Thursday, 6 March 2014

NBC's Thursday Night Problem

There was a time when Thursday night belonged to NBC. For a portion of the Eighties all four of the network's sitcoms that aired on the night (The Cosby Show, Family Ties, Cheers, and Night Court) ranked in the top ten shows for the year according to ACNielsen. In the Nineties NBC continued to dominate the night with such hits as Friends and Seinfeld. Sadly, the 21st Century has not been kind to NBC on Thursday nights. For much of the Naughts and the entirely of the Teens the network has regularly found itself beaten on the night it once owned.

Sadly for NBC, their losing streak on Thursday nights has continued this season. Their comedy scheduled at 8:30PM Eastern/7:30PM Central this fall, Welcome to the Family, was more or less dead on arrival. It did so poorly in the ratings that the network cancelled it after three episodes. Their shows at 9:00PM Eastern/8:00 PM Central and 9:30PM Eastern/8:30PM Central didn't do much better. Sean Saves the World and The Michael J. Fox Show both consistently did poorly in the ratings. Sean Saves the World was cancelled on 28 February 2014. Things aren't much better for The Michael J. Fox Show. In February NBC announced The Michael J. Fox Show would not return after the Winter Olympics and would not air again until April. What must make all of this even more depressing for NBC is that they faced weaker competition on CBS than they had in previous years. Both The Crazy Ones and Two and a Half Men have been drawing lower ratings than Person of Interest had in the same time slot.

Sadly for the Peacock Network, the failures of Welcome to the Family, Sean Saves the World, and The Michael J. Fox Show have been typical of their shows on Thursday night of late. Since 2009 only two shows on NBC's Thursday night line up have lasted more than two seasons: Community and Parks and Recreation. Indeed, the lifespan of some of NBC's Thursday night comedies can be numbered in mere weeks. During the 2010-2011 season Perfect Couples only lasted for eleven episodes (with two more made available on Hulu). Its replacement, The Paul Reiser Show, did even worse. It was cancelled after only two episodes. Other shows that NBC has aired on Thursday night have only done a little better. Outsourced lasted one season. Both Up All Night and Whitney lasted only a little over a season.

Of course, the question is "Why has NBC done so badly of late on a night they once dominated?" Part of the reason may be that since 2009 the network has consistently debuted weak shows on the night. Up All Night had a good cast (Christina Applegate, Will Arnett, and Maya Rudolph), but its scripts were consistently poorly written and extremely unfunny. Whitney had two strong leads (Whitney Cummings and Chris D'Elia), but its feeble supporting characters dragged the show down. The Paul Reiser Show amounted to little more than a very poorly done imitation of Curb Your Enthusiasm. Despite a good cast Perfect Couples simply wasn't funny. With shows that were not particularly funny and, in some cases, not even particularly original, it should be little wonder that NBC would do poorly in the ratings.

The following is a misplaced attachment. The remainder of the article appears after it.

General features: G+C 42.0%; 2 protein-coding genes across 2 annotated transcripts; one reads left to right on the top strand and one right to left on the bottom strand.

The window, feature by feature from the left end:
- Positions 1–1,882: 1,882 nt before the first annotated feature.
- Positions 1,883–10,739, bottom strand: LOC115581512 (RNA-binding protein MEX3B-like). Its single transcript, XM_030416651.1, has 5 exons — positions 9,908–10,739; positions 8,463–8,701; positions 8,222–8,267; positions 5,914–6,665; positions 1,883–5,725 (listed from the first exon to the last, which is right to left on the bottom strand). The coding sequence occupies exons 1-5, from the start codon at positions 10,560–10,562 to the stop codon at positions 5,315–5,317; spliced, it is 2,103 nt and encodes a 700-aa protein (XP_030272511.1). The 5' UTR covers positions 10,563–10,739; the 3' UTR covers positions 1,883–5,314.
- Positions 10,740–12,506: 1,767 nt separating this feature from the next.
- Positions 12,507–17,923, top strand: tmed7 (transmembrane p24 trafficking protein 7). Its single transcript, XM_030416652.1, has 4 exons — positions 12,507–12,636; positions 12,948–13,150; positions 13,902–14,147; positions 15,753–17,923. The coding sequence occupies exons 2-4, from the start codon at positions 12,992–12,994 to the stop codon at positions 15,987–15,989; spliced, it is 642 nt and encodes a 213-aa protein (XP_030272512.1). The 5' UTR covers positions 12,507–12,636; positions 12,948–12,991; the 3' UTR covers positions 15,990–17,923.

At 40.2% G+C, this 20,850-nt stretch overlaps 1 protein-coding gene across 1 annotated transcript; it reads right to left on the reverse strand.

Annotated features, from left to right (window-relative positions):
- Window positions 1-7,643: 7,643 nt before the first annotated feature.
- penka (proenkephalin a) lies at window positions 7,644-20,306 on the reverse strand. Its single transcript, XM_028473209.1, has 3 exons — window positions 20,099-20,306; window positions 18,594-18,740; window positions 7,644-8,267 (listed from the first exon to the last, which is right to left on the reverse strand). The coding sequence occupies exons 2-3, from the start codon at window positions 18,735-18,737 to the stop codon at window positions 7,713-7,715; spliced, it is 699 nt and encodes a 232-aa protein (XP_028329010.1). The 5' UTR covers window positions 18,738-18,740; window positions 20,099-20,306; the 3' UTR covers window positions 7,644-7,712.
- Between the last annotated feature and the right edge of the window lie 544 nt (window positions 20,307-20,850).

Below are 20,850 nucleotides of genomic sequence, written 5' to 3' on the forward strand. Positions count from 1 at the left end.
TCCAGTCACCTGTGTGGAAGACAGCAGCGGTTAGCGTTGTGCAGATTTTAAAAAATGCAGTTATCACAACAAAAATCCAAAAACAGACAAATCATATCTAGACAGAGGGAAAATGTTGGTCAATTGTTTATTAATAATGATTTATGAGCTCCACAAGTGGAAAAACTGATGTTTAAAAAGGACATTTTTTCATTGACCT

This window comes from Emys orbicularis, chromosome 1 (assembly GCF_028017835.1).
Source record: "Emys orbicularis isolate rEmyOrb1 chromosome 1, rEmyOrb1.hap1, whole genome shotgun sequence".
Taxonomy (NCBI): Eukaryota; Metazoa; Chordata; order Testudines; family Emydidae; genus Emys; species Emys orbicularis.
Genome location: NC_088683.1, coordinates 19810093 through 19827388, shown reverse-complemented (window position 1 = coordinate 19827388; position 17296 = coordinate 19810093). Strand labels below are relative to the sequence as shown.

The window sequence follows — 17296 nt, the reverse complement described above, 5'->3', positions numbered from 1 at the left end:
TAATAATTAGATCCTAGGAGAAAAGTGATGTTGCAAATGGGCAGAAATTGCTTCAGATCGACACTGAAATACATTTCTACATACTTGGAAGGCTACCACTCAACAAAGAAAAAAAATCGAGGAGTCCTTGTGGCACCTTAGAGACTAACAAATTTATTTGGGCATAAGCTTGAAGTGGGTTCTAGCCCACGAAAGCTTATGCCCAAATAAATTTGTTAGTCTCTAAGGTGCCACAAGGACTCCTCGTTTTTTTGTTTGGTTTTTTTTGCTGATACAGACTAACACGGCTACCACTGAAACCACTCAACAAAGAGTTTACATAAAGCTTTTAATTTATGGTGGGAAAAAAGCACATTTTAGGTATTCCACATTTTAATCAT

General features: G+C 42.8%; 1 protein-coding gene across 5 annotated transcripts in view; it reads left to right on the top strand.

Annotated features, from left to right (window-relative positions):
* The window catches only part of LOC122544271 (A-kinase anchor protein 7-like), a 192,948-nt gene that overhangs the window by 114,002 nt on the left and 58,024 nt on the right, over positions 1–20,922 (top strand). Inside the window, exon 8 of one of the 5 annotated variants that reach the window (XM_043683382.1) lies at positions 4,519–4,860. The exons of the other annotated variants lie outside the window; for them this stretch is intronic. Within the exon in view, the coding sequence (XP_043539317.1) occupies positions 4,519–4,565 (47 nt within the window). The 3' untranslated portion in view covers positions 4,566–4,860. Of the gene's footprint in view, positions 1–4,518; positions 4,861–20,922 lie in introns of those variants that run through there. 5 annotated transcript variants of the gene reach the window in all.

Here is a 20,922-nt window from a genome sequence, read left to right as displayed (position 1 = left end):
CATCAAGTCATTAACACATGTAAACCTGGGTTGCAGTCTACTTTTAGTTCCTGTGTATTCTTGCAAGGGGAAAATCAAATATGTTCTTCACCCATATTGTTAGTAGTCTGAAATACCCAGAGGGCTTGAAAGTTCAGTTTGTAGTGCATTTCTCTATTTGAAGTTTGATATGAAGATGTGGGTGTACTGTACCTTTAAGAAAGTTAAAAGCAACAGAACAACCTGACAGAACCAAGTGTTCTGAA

To make matters worse the past several years NBC has consistently treated its few strong shows on Thursday night as odd men out. In its third season NBC did not debut Parks and Recreation until mid-season. NBC did the same thing with Community in both its fourth and its current fifth seasons. Both Parks and Recreation and Community have consistently performed better than the new shows NBC has debuted in their wakes. They also have fiercely loyal followings who are guaranteed to watch them each week (indeed, there was an uproar when fans found out Community would begin its fourth season until mid-season). It is then curious that the network has at times scheduled them so strangely. One has to wonder if NBC would not do better on Thursday nights if they would only debut both shows at the start of the season in September.

Of course, Community and Parks and Recreation aren't the only strong shows that NBC has scheduled wrongly. Unlike many of the sitcoms that have aired on NBC on Thursday mights, The Michael J. Fox Show has a particularly strong cast (including Michael J. Fox and Wendell Pierce). It is also a very funny, well written show. Unfortunately, NBC decided to schedule it at 9:30PM Eastern/8:30PM Central following the much weaker Sean Saves the World. While Sean Saves the World was not necessarily a bad show (it was much better than either Up All Night or The Paul Reiser Show at any rate), it wasn't a particularly good show either. I have to suspect many viewers opted to watch The Crazy Ones on CBS instead and did not bother to switch the channel back to NBC to watch The Michael J. Fox Show. Had The Micahel J. Fox Show been scheduled at 9:00PM Eastern/8:00PM Central, it might have done much better in the ratings.

In the end the path NBC should take with its Thursday night comedies seems fairly clear to me. The network has already renewed Parks and Recreation. They should also renew Community and The Michael J. Fox Show. What is more they should also debut all three shows in September for the 2014-2015 season. As to the fourth, new sitcom they air on Thursday nights in the 2014-2015 season, they should make sure that it not only has a strong cast, but that it also has strong scripts. It takes more than actors to make a successful sitcom. It takes good writing as well. Now I can't say that NBC will once more dominate Thursday nights with that line up. In fact, I suspect they could still well lose the night to CBS and at least part of it to ABC. That having been said, I think NBC would do better than they have the past few years.

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